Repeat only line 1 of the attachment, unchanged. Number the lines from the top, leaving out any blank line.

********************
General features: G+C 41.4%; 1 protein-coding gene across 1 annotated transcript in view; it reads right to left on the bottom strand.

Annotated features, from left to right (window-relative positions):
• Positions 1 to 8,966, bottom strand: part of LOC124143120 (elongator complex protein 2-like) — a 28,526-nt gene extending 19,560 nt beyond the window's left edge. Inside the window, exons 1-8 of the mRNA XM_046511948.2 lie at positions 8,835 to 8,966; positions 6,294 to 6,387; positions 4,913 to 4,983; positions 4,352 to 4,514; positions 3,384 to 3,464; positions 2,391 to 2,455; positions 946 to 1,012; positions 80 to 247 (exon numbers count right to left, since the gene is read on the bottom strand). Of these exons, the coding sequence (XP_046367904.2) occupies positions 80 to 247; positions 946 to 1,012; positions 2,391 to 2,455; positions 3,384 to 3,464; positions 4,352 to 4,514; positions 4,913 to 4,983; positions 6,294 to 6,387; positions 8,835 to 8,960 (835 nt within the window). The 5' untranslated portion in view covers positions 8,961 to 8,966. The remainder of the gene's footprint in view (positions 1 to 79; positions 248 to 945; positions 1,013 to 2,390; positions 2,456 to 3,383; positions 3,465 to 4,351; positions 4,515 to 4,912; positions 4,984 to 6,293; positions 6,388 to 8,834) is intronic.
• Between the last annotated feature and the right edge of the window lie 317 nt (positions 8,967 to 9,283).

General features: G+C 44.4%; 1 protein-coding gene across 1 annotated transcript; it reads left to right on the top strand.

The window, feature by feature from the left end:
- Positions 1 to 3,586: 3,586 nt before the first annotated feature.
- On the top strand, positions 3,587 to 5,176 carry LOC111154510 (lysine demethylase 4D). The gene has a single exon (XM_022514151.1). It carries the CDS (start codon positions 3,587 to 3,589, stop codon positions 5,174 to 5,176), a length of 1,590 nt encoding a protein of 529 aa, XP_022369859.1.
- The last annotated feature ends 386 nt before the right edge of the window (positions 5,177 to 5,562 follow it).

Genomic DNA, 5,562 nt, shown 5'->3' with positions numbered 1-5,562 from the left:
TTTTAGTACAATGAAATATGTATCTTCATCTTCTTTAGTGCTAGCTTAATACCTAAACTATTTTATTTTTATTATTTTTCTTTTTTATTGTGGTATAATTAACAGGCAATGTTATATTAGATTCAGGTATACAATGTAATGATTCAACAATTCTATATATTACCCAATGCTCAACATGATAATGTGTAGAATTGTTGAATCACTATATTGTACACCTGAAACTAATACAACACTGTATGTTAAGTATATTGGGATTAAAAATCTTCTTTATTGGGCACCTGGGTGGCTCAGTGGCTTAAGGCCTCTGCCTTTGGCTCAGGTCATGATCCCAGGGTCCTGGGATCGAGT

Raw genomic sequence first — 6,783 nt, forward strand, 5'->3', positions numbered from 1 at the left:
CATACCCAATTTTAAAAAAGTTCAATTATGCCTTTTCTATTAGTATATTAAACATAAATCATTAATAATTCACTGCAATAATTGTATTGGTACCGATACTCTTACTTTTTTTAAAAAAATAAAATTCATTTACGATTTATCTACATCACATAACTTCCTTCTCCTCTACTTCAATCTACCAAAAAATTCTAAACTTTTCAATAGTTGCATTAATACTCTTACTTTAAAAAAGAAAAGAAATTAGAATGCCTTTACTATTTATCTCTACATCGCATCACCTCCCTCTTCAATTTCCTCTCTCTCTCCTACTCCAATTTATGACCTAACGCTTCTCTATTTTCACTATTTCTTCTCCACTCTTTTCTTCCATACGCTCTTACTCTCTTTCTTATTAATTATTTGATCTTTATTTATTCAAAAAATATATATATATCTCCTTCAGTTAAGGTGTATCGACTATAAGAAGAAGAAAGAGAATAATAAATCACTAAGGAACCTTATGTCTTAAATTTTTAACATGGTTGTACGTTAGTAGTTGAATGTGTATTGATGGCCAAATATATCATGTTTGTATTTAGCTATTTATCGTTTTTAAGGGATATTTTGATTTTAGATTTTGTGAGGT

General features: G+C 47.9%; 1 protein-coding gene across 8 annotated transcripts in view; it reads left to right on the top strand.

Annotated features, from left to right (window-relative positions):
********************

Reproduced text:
General features: G+C 41.4%; 1 protein-coding gene across 1 annotated transcript in view; it reads right to left on the bottom strand.